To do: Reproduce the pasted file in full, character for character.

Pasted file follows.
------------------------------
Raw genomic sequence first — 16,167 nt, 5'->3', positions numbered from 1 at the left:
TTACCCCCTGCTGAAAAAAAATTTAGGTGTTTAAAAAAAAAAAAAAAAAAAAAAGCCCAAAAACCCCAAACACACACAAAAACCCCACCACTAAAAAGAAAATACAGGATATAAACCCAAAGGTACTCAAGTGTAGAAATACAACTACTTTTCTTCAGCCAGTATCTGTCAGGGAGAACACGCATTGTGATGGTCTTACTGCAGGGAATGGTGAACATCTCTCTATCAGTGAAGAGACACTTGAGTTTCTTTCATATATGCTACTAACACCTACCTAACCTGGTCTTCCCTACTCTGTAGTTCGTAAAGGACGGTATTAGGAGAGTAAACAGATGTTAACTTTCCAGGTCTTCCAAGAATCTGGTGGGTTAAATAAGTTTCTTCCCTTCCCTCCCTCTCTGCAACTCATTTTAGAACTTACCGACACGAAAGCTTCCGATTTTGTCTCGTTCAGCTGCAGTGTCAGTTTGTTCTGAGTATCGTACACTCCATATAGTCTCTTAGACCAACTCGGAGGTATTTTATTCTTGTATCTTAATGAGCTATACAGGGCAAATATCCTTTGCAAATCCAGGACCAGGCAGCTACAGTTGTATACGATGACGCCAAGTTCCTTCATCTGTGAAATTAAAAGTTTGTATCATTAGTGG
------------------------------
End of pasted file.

Raw genomic sequence first — 16,167 nt, 5'->3', positions numbered from 1 at the left:
TTACCCCCTGCTGAAAAAAAATTTAGGTGTTTAAAAAAAAAAAAAAAAAAAAAAGCCCAAAAACCCCAAACACACACAAAAACCCCACCACTAAAAAGAAAATACAGGATATAAACCCAAAGGTACTCAAGTGTAGAAATACAACTACTTTTCTTCAGCCAGTATCTGTCAGGGAGAACACGCATTGTGATGGTCTTACTGCAGGGAATGGTGAACATCTCTCTATCAGTGAAGAGACACTTGAGTTTCTTTCATATATGCTACTAACACCTACCTAACCTGGTCTTCCCTACTCTGTAGTTCGTAAAGGACGGTATTAGGAGAGTAAACAGATGTTAACTTTCCAGGTCTTCCAAGAATCTGGTGGGTTAAATAAGTTTCTTCCCTTCCCTCCCTCTCTGCAACTCATTTTAGAACTTACCGACACGAAAGCTTCCGATTTTGTCTCGTTCAGCTGCAGTGTCAGTTTGTTCTGAGTATCGTACACTCCATATAGTCTCTTAGACCAACTCGGAGGTATTTTATTCTTGTATCTTAATGAGCTATACAGGGCAAATATCCTTTGCAAATCCAGGACCAGGCAGCTACAGTTGTATACGATGACGCCAAGTTCCTTCATCTGTGAAATTAAAAGTTTGTATCATTAGTGG